Sealants are effective in preventing and arresting pit-and-fissure occlusal carious lesions of primary and permanent molars in children and adolescents when compared with no sealants or the use of fluoride varnish. Sealants also minimize the progression of noncavitated occlusal carious lesions. Sealant placement on those teeth at highest risk will give the greatest benefit. High-risk pits and fissures should be sealed as soon as possible. Low-risk pits and fissures may not require sealants. As caries risk may increase due to changes in patient habits, oral microflora, or physical condition, unsealed teeth might subsequently benefit from sealant application.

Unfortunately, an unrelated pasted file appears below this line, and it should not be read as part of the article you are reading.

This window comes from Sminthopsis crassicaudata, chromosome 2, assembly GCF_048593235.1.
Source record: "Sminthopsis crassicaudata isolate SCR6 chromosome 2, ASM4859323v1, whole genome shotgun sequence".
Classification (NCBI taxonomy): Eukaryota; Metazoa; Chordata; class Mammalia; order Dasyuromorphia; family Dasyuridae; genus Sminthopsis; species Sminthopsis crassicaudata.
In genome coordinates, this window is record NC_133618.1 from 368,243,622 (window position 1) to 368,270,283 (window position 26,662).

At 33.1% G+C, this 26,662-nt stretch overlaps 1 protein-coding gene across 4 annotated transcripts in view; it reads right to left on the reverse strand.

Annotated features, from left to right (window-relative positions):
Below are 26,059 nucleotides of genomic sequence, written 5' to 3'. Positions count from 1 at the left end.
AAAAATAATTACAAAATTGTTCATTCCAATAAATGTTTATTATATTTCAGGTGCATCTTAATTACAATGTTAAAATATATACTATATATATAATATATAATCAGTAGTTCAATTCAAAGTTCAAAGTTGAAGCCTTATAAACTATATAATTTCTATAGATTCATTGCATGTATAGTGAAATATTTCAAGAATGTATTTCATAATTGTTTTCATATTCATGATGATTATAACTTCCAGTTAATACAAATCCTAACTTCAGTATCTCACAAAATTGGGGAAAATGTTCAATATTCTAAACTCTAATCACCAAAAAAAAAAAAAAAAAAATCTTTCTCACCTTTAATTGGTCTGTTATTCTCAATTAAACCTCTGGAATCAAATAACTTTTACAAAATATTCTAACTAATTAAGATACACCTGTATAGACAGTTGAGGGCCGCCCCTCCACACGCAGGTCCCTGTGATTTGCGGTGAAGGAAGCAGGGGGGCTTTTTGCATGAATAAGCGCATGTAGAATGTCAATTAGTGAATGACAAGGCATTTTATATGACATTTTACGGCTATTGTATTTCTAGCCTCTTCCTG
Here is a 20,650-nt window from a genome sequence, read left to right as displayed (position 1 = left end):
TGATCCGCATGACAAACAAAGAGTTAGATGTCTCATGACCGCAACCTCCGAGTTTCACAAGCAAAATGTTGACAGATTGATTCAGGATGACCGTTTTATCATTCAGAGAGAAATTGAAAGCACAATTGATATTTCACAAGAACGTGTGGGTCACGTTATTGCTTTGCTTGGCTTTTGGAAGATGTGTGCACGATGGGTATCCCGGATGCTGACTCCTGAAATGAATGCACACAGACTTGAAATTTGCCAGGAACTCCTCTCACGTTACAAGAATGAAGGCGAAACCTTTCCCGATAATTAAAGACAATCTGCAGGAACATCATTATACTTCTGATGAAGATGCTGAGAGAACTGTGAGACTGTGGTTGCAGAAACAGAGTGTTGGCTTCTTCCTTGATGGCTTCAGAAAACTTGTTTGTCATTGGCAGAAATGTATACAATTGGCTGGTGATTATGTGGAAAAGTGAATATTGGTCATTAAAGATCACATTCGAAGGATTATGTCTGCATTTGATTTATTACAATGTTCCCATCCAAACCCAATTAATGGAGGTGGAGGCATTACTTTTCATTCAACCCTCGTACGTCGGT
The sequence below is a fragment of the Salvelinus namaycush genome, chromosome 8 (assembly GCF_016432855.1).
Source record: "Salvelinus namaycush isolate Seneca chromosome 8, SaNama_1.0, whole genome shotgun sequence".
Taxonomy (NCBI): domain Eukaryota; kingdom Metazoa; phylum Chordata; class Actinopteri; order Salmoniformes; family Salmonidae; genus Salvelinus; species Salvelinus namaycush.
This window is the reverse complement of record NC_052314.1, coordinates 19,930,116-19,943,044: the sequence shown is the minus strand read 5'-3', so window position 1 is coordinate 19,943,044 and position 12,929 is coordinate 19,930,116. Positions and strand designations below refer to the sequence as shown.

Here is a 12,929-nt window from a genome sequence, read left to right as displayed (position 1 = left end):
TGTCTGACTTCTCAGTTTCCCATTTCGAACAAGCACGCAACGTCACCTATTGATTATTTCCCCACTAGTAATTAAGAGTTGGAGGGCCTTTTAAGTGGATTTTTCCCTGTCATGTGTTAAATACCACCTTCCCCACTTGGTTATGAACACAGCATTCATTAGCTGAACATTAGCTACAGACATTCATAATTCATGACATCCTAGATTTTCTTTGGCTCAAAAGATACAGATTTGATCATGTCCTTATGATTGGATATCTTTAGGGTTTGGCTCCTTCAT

Dental sealants are available in an opaque, tinted, or clear form. Tinted and opaque sealants are easier to detect at subsequent dental examinations.
Studies incorporating recall and maintenance have reported sealant success levels of 80 % to 90 % after 10 or more years. Sealants are easily repaired or replaced if necessary. Two systematic reviews show 80 and 81% caries reduction due to sealant placement. The CDC and the Community Preventive Services Task Force both endorse school based sealant programs.